(Above: Snapshot of the faux curtain hiding the stage)
(Below: Painting by Chagall on the ceiling of the Palais Garnier)
Seeing the Paris Opera Ballet perform Ballet Russes (for more information see my earlier post, "Diaghilev's Theater of Marvels? Marvelous" by clicking here) over the holidays was the most incredible gift. It was the first time I had been inside the Palais Garnier, and wow, it was glorious! I was speechless upon entering, finding myself staring with my neck craned at the Chagall painting on the ceiling until the lights began to dim and the show commenced. I was in a sanctuary of great beauty, artistry and history. The company performed four remastered ballets: Le Spectre De La Rose, L'aprés-midi D'un Faune, Le Tricorne and Pétrouchka. For me, each ballet topped the one before it, with my favorite, Pétrouchka, closing the show.
(Above: Nijinsky and Karsavina, La Spectre De La Rose)
Le Spectre De La Rose (Specter of the Rose)
Original choreography by Michel Fokine, music by Carl Maria Von Weber, costumes/set by Léon Bakst
Michel Fokine choreographed the role of the Rose in this ballet for Nijinsky. This short ballet, only 10 minutes in length, is magical in nature. A young girl falls asleep and dreams she is dancing with a rose, who was played in this version by the animated Emmanuel Thibault. Unfortunately, Delphine Moussin is not quite as convincing as the young maiden. Margot Fonteyn, as seen in the youtube clip below, showed much more emotion in her face, and that is really what the role is all about. You would think it would be the other way around, that it would be the man who falls asleep to be visited by a female rose in his dreams - the ideal woman constructed by a man. Yet in this ballet, the rose, such a feminine object, is played by the male character, and the female character is empowered through the vision of her man-rose.
(Above: Nijinsky as the Faun)
L'aprés-midi D'un Faune (Afternoon of a Faun)
Original choreography by Vaslav Nijinsky, music by Claude Debussy, costumes/set by Léon Bakst
This was Nijinsky's first ballet, and he also starred as the faun in the original. It was so parfait to have the honor of seeing this famous ballet performed just a week after seeing Tamar Rogoff's "Diagnosis of a Faun" (read more by clicking here) here in New York City. Viewing the two choreographies in contrast to one another helped me better understand Rogoff's vision. Although this ballet is not a favorite of mine, the set is just gorgeous and the movement wonderfully stylistic.
(Above: Picasso's set design)
Le Tricorne (The Three-Cornered Hat)
Original choreography by Léonide Massine, music by Manuel de Falla, costumes/set Pablo Picasso
Le Tricorne is like a Spanish novella in the form of a ballet. Fighting, love, humor, what's not to like? With original set and costume design by Pablo Picasso, we are transported into a colorful Spanish village full of colorful characters. The ballet is about a miller and his wife, whose adoration for one another is tangible in the opening scenes, and the foolish Governor who tries to seduce the miller's wife, which leads to his public humiliation. The Governor was played perfectly by Fabrice Bourgeois, who was both funny and pitiful at once. However, it was the miller, José Martinez, who stole the show with his long-legged jumps, fanciful stomping and air of confidence. I did not know much about this ballet going into it, and it was great to view the ballet through fresh eyes, something rare in my experiences as an audience member. Another highlight of this performance was the mezzo-soprano, Andrea Hill, whose angelic voice carried us through the ballet.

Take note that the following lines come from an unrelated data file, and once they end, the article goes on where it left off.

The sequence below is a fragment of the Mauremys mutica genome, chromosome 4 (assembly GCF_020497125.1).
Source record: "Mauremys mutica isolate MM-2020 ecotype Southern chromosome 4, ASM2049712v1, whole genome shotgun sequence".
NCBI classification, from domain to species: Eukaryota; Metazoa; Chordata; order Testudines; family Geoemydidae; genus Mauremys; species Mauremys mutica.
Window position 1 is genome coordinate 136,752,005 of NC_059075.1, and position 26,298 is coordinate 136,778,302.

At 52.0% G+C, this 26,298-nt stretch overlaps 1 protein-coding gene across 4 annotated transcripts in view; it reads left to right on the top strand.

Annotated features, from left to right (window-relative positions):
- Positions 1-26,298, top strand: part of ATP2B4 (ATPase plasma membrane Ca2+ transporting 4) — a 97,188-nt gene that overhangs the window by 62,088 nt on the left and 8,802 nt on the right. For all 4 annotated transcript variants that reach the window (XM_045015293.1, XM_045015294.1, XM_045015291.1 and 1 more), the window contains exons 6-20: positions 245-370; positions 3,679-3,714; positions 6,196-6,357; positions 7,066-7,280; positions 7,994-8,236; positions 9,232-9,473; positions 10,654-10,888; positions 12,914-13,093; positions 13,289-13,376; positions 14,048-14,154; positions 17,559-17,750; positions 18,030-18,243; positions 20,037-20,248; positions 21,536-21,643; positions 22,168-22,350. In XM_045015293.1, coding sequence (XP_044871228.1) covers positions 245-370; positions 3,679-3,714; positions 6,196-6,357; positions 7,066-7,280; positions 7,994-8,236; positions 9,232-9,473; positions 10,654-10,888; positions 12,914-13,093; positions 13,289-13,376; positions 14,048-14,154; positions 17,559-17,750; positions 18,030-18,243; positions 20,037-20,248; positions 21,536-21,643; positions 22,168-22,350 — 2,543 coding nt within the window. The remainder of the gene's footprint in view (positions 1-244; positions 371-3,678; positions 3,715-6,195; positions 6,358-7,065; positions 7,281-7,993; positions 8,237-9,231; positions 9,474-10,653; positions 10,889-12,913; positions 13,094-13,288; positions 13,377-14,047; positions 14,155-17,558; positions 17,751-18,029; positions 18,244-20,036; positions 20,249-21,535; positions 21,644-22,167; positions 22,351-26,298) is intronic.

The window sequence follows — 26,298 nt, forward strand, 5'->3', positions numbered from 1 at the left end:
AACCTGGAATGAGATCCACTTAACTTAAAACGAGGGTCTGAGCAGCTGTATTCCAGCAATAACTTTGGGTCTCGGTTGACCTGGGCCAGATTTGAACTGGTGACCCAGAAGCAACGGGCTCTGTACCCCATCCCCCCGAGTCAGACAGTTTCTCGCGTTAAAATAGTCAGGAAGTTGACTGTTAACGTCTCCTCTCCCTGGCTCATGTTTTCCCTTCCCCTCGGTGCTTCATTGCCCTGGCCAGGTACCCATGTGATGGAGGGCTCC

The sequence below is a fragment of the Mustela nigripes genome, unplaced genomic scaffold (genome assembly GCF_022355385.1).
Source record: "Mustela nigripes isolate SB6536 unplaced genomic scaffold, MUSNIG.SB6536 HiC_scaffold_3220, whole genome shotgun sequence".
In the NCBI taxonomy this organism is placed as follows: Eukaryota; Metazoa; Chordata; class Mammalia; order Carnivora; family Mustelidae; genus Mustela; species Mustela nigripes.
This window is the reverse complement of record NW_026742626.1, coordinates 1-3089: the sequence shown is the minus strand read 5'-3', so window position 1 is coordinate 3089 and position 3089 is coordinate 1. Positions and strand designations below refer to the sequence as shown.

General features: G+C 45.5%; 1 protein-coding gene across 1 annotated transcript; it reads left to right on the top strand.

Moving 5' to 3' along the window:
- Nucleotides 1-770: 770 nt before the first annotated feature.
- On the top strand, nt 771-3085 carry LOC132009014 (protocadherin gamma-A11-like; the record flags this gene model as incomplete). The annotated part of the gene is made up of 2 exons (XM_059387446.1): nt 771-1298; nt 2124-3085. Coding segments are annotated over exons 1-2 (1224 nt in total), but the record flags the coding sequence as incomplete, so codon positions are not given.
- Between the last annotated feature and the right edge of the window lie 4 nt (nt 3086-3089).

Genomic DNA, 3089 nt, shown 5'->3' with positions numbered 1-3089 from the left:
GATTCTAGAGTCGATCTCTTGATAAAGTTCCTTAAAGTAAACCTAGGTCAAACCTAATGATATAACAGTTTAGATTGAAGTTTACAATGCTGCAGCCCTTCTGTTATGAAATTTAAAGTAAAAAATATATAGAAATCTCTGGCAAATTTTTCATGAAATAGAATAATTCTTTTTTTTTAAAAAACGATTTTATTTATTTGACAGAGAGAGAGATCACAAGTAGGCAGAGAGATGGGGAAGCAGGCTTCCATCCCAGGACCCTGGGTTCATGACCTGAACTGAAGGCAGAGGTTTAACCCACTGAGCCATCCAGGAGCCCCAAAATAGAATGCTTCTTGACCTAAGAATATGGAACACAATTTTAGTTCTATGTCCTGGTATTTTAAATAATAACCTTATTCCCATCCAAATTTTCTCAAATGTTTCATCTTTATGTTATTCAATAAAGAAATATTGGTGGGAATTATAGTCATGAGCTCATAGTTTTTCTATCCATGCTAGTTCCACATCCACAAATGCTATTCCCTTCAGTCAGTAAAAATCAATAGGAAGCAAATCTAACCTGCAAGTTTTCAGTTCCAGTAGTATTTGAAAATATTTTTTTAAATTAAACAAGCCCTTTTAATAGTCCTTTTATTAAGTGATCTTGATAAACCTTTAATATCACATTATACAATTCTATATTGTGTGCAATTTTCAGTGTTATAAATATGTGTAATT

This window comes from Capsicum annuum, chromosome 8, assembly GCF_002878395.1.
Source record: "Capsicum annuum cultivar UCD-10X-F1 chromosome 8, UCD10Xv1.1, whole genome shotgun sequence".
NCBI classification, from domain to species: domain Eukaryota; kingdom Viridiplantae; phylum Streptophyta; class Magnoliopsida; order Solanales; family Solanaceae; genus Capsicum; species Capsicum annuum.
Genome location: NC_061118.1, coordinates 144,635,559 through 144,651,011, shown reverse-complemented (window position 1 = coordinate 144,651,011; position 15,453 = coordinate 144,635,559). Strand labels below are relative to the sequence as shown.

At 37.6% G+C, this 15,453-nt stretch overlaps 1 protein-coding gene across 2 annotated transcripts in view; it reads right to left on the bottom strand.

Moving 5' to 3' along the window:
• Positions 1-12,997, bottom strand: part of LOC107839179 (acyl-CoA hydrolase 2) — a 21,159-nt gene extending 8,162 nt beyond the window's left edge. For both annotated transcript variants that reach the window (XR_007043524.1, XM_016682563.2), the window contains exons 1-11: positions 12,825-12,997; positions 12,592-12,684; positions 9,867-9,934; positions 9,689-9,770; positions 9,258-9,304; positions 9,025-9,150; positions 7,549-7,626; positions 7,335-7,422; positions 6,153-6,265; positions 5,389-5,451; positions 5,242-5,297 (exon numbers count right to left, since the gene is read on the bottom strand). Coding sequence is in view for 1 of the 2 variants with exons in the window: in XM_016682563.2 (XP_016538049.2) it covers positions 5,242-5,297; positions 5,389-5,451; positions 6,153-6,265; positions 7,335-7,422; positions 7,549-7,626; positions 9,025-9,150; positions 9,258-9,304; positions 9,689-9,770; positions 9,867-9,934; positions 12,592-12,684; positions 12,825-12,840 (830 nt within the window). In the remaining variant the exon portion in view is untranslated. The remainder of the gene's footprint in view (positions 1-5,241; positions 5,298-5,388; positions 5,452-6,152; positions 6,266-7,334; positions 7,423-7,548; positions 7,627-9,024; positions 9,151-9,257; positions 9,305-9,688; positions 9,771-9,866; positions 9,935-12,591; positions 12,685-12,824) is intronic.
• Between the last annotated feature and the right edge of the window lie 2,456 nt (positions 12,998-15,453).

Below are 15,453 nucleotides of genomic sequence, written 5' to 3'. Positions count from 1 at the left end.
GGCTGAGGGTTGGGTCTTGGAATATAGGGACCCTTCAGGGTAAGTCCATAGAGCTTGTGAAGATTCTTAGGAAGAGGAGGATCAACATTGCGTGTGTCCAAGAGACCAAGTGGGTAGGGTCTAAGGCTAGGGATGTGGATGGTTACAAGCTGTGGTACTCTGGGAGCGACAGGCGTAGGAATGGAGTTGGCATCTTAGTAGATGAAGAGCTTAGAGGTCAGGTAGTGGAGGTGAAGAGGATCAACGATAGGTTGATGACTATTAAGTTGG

(Above: Costume design for Pétrouchka by Alexandre Benois)
Original choreography by Michel Fokine, music by Igor Stravinsky, costumes/sets by Alexandre Benois
This was my personal favorite of the evening. I couldn't help but fall in love with the floppy-bodied, dejected and endearing clown, Pétrouchka, played by Benjamin Pech. This was, along with Le Tricorne, one of the most solidly performed ballets of the evening. I am a major Stravinsky fan, and it was a treat to listen to the orchestra play the score right up close in my first row seat (!!!). In fact, sometimes I became very much caught up with watching the conductor, who was dancing himself as he waved his arms to direct. There were three different sets for this ballet, taking us from the carnival on the street to the rooms of Pétrouchka and La Maure. We saw that although Pétrouchka is just a puppet, he still feels human emotions, and he is in despair, not to mention lonely, locked up in his dismal room. He is mistreated by the evil Charlatan who has two other puppets, La Maure and La Ballerine. Pétrouchka falls in love with La Ballerine, yet when he walks in on her dancing with La Maure, he tries to fight his rival, only to be chased out into the street and sliced down with one whack from La Maure's sword. The ballet's ending is beautiful, for after the Charlatan carries Pétrouchka's lifeless body away, we see his ghost, or rather his soul, looking down to the street from the top of the theater, finally free. Our hearts soar along with his.
(Below: Outside the theater)
Anticipating the upcoming performance I was about to see, I went to one of my favorite places, the Montmartre cemetery, and paid a visit to Nijinski. I couldn't help but pose in an arabesque for him.